• Full-cost analysis would show the additional economic benefit of implementing diversion: reduced chemical dosing; reduction in pond maintenance; less roadworks; less vehicle servicing, fewer trips to harvest sludge; extended life of sludge disposal facilities; etc.
  • Greater benefits would be achieved by transitioning to only physical filtration methods, as residual sludge would be organic silt, which could then be reused in agriculture.
Engineering diagram for implementing diversion, Avana.

Above Engineering diagram showing implementation of diversion at Avana (Watson 2020).


Waste management

When PACl is dosed, all of the Te Mato Vai sludge must be managed as hazardous waste.

The preferred method of disposal by processing sludge for agricultural re-use would require the construction of a storage/containment facility, processing plant (dewatering, and mixing the sludge with synthetic phosphorous and trace elements), and managing re-distribution.

The additional cost of sludge management has not been detailed by GHD. Agricultural re-use is deemed too costly to be viable in New Zealand and Australia. Instead PACl sludge is disposed to landfill.

If PACl is not dosed, then the sludge will be organic silt. Safe for agriculture re-use, (but still requiring storage and distribution).

With-, or with-out PACl, diversion will mean less sludge to manage.

Hierachy of sustainable waste management strategies.

Above Hierachy of sustainable waste management strategies. Preventing or minimising waste is most favourable. Source Guidelines and Good Practices for Water Treatment Residues Handling, Disposal and Reuse in South Africa (2017)


Trialling diversion

The expert opinion was divided. No firm conclusion was drawn, but there are signs that additional investigation is warranted (and that at a minimum, turbidity monitoring systems will be required to meet the CIDWS):

“…it will be impossible to consistently meet the treated water quality requirements CIDWS without the use of a coagulant.” (p.14)

“Coagulation could only be eliminated if the water didn’t need to be coagulated during low-turbidity periods, and if during high-turbidity events if the impact of not taking water during the high-turbidity flood events that did not compromise the ability to meet demand.” (p.19)

”In order to meet the CIDWS a treated water turbidimeter is going to have to be installed anyway.” (p.20)


Localisation opportunities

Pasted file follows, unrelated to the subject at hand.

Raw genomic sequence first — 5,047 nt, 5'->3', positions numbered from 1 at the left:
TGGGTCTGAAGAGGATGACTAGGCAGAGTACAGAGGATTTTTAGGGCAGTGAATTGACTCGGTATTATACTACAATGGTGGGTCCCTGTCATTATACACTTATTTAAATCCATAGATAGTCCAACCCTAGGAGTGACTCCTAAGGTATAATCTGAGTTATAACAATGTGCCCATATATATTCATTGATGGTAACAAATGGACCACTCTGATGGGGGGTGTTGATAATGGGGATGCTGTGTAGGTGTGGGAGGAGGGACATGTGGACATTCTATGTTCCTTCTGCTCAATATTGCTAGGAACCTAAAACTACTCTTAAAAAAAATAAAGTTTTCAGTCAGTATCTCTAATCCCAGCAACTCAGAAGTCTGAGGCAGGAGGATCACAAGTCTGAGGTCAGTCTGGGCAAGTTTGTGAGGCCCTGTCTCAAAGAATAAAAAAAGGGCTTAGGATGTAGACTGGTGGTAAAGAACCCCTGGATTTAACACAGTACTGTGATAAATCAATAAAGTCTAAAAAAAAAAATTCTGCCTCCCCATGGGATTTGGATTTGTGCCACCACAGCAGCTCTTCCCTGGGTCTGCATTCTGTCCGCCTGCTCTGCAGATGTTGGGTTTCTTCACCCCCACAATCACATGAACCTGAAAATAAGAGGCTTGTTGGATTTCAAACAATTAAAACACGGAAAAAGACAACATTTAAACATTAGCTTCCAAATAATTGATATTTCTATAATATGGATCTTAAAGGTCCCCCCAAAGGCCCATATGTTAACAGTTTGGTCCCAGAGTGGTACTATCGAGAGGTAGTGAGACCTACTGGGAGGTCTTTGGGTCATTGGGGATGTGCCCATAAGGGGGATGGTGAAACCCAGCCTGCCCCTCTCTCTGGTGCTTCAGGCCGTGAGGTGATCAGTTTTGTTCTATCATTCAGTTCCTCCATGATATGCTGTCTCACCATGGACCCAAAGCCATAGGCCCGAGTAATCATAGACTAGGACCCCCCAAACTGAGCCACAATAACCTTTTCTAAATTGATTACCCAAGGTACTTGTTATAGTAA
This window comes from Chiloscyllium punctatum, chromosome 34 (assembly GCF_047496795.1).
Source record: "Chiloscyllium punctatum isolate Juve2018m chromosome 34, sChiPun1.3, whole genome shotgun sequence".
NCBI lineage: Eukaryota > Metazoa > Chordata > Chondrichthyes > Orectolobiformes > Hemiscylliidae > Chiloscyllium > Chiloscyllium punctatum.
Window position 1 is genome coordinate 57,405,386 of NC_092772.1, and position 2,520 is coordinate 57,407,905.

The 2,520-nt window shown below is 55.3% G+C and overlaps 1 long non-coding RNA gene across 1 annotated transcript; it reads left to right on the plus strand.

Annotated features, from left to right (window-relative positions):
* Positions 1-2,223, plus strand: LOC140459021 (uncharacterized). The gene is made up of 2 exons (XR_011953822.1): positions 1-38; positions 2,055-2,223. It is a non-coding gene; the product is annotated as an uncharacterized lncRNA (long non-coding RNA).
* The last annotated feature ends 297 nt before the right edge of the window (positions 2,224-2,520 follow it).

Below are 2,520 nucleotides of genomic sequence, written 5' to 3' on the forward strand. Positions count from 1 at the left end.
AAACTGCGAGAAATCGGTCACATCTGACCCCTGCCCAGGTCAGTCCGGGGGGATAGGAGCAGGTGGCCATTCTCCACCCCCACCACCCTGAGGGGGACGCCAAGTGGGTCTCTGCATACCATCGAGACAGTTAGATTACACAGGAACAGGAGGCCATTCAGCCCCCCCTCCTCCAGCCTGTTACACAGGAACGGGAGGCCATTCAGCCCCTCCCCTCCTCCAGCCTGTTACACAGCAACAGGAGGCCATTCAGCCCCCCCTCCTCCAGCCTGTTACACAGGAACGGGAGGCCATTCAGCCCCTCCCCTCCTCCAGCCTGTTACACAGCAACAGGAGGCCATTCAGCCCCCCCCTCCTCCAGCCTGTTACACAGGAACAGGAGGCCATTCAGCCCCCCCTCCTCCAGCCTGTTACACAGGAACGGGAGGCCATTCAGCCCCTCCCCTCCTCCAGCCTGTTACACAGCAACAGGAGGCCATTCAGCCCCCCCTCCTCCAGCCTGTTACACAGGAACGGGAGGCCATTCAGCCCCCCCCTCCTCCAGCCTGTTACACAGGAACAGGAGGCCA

Cook Islands Drinking Water Standards (CIDWS)

Turbidity and Colour (aesthetic values)

  • Turbidity under 1.0 NTU in water leaving the treatment plant.
  • Colour of 10 TCU.


  • Maximum acceptable value of E. coli of zero/100 mL.
  • Maximum acceptable value of pathogenic protozoa of less than 1 infectious (oo)cyst/100 L.

Referenced in Watson 2020.

In broad statements to the media, project manager GHD has tended to overlook that diversion is proposed as an additional step in the treatment process, and not as a stand-alone method of water treatment.

The claimed need for mains power has also been disputed by Watson, with a combination of battery and solar previously diployed to power a similar system in a remote location (in Northland, New Zealand).

Rarotonga’s public water supply has unique characteristics — including an unpolluted and naturally filtered source. All ten intakes feed into the same network. If one treatment facility is offline, then demand can be met by the other sites. Microclimates differ valley-to-valley.

The current sludge crisis warrants revisiting the expert opinion.

  • To quantify how diversion would enhance the water treatment process based on the results of the PACl trial. Full-cost analysis of PACl, Diversion, and PACl + Diversion. Full-cost analysis would take into account the socio-cultural, ecological, and economic cost of chemical operation.
  • To determine the most effective method of trialling diversion.
  • Identify and evaluate supplementary, non-chemical, methods of water treatment that would achieve the CIDWS.

Appendix A: Tonkin+Taylor EIA: On-site Discharges

An EIA on the operational-use of PACl was announced in January 2020, with New Zealand firm Tonkin+Taylor (T+T) appointed.

An interim report was released to the public in June 2021 detailing the onsite discharge of wastes (sludge and chemically-treated water). This is to enable the new water authority to secure an operational permit. (The permit held by the Te Mato Vai Project Management Unit for construction of the infrastructure expires 30th June 2021.)